Getting a Job With an Online Degree
Years ago, it may have been a real challenge finding an employer who would take an online degree seriously. The reason for this was largely lack of exposure and lack of knowledge. Many people simply didn't understand that students earning online degrees took the same classes as other students, participated in class discussions, and that they were expected to successfully complete assignments, such as research paper writing, in order to pass. Today, this is no longer a problem. Even the most rigorous schools now offer degree programs that can be taken full or partially online. When employers do eye online degrees with suspicion, it is usually due to the reputation of the school where the applicant has received their degree. Unfortunately, there are many schools offering online degrees that simply do not provide a good education. If you want to get an online degree, here are a few ways to verify that you are selecting the right school.
Verify That The School is Reputably Accredited
If a school is not accredited, or is not accredited by a source that is regionally or nationally recognized, any degree that you receive will be practically worthless. It isn't enough to ask about accreditation. You must also verify that accreditation. One way to verify this is to contact the accrediting organization and your state department of education.
Verify That The Degree is Recognized by Other Colleges
If you are attending a school with a decent reputation, other schools will honor degrees and credits from that school. Ask what it takes to transfer credits. If you don't get a straight answer, be wary. It is a good idea to check with other institutions to verify that they accept credits from the school as well. Finally, one tactic that some disreputable schools use is to get another school to 'launder' their credits for them in order to make them transferable to other schools.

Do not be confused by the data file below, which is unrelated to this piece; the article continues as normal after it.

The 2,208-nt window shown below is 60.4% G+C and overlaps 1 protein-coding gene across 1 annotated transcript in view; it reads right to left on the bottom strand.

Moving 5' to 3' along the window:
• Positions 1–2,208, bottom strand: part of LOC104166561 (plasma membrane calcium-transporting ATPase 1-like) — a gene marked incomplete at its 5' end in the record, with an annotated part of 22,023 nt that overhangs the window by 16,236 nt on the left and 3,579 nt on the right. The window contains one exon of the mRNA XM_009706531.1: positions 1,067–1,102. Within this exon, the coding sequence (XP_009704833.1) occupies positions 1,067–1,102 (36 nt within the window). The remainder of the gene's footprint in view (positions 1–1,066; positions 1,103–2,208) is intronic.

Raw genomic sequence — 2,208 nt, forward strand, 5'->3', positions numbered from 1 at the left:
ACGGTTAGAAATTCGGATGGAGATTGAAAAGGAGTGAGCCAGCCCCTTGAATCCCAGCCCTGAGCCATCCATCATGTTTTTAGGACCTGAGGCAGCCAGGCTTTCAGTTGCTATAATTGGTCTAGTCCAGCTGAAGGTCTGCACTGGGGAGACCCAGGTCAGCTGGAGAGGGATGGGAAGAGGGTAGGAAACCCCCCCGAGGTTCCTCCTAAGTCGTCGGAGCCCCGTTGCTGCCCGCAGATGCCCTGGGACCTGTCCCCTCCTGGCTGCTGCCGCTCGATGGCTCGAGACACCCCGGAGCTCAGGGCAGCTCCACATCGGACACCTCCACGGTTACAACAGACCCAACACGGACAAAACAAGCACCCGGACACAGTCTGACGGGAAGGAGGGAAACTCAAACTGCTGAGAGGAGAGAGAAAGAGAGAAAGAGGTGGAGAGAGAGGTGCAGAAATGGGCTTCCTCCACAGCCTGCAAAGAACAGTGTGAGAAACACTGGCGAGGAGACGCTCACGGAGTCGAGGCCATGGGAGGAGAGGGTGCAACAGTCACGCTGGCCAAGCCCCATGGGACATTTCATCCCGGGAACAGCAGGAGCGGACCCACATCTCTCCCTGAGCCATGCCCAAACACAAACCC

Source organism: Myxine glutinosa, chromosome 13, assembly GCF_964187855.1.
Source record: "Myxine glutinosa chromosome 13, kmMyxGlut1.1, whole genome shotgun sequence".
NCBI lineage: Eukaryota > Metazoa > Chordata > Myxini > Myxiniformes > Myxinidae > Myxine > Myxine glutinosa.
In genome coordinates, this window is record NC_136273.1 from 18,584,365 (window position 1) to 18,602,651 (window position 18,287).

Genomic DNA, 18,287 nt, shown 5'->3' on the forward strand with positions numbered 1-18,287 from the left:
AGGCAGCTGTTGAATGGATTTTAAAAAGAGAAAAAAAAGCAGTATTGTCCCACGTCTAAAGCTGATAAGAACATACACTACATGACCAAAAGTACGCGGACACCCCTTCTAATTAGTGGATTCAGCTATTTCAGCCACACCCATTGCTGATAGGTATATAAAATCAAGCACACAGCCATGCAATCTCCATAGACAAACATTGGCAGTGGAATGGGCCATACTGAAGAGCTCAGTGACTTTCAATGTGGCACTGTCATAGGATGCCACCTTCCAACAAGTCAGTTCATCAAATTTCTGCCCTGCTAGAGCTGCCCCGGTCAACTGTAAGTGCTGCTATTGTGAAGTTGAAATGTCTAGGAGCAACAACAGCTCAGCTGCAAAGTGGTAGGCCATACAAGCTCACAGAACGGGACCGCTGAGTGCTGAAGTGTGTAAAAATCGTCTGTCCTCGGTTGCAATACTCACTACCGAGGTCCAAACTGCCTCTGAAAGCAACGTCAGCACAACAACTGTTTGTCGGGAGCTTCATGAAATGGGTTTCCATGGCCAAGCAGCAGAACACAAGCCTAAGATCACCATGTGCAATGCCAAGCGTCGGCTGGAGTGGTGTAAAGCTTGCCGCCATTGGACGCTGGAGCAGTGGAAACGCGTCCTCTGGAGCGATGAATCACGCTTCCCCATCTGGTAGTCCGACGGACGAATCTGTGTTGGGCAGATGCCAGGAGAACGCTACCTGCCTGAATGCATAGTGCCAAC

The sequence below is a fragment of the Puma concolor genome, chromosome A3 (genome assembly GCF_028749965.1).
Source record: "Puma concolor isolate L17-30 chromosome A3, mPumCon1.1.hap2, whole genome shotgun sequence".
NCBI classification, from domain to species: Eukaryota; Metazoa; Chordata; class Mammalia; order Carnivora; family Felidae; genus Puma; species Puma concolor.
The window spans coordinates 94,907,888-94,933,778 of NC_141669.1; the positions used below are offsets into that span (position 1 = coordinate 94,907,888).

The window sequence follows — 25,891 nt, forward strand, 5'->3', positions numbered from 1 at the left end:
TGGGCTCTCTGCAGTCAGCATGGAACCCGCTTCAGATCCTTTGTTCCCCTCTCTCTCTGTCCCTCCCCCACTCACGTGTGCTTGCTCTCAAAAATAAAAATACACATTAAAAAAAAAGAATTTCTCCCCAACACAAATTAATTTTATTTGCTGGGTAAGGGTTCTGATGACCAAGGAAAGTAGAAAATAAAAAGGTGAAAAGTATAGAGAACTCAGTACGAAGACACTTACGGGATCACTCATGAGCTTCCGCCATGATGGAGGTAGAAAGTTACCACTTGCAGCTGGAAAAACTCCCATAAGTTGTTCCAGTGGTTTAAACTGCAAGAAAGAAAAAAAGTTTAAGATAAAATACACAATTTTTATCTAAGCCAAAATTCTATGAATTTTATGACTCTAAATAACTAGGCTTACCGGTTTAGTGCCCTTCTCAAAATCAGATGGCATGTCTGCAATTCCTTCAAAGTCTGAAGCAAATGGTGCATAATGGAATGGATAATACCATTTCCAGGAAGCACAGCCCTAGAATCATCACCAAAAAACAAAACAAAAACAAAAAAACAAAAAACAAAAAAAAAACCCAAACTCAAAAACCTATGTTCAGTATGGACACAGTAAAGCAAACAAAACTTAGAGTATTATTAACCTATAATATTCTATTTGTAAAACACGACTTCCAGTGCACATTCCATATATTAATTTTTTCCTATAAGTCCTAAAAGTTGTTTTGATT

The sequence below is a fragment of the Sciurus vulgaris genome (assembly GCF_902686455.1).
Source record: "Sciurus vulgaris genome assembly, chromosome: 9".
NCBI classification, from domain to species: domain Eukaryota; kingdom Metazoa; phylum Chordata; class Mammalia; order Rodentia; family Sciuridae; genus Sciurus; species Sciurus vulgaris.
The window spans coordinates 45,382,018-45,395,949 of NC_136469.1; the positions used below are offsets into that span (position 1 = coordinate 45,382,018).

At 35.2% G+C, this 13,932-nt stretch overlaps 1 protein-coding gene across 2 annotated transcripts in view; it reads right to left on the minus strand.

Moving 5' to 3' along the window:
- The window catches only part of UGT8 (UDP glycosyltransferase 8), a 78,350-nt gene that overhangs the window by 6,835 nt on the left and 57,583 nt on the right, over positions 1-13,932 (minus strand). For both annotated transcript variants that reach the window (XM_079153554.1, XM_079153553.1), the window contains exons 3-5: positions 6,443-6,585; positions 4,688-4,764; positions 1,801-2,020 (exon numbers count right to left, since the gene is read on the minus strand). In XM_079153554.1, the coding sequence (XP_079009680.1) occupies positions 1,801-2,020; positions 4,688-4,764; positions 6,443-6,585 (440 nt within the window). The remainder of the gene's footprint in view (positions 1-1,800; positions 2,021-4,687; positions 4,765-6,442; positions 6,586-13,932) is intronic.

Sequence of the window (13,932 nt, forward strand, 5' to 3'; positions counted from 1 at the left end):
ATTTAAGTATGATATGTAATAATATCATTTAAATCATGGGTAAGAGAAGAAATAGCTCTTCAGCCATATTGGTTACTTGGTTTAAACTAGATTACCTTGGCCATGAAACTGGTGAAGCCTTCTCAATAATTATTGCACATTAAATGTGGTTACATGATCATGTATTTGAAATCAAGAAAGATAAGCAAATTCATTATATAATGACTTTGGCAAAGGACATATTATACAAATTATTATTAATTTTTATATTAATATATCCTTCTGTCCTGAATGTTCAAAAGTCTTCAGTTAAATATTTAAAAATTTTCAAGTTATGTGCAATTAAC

Be Wary of Promises and Guarantees That Seem Too Good to be True
If a school promises that anybody can earn a degree in less than two years, or that students are sure to get a job when they graduate, walk away. If a school seems to advertise in the morning or late at night, or they same to target the poor, minorities, and ESL students this should raise red flags as well. Many of these schools see these populations as being “easy marks”.
Be Careful When Considering For Profit Schools
These schools often do not have good reputations. They charge exorbitant amounts of money for fees and tuition, and they often engage in dishonest recruiting policies. Unfortunately, they are able to attract students with open door admissions policies. This makes these schools tempting for students who may not have the grades to get into traditional schools. If you are one of these students, consider a community college instead. You will be able to pursue a degree, establish a decent GPA, and then you will have the option of graduating with a degree or certificate or going on to a 4 year college. You'll also pay a fraction of the tuition. Many of these schools have options for students who wish to study online.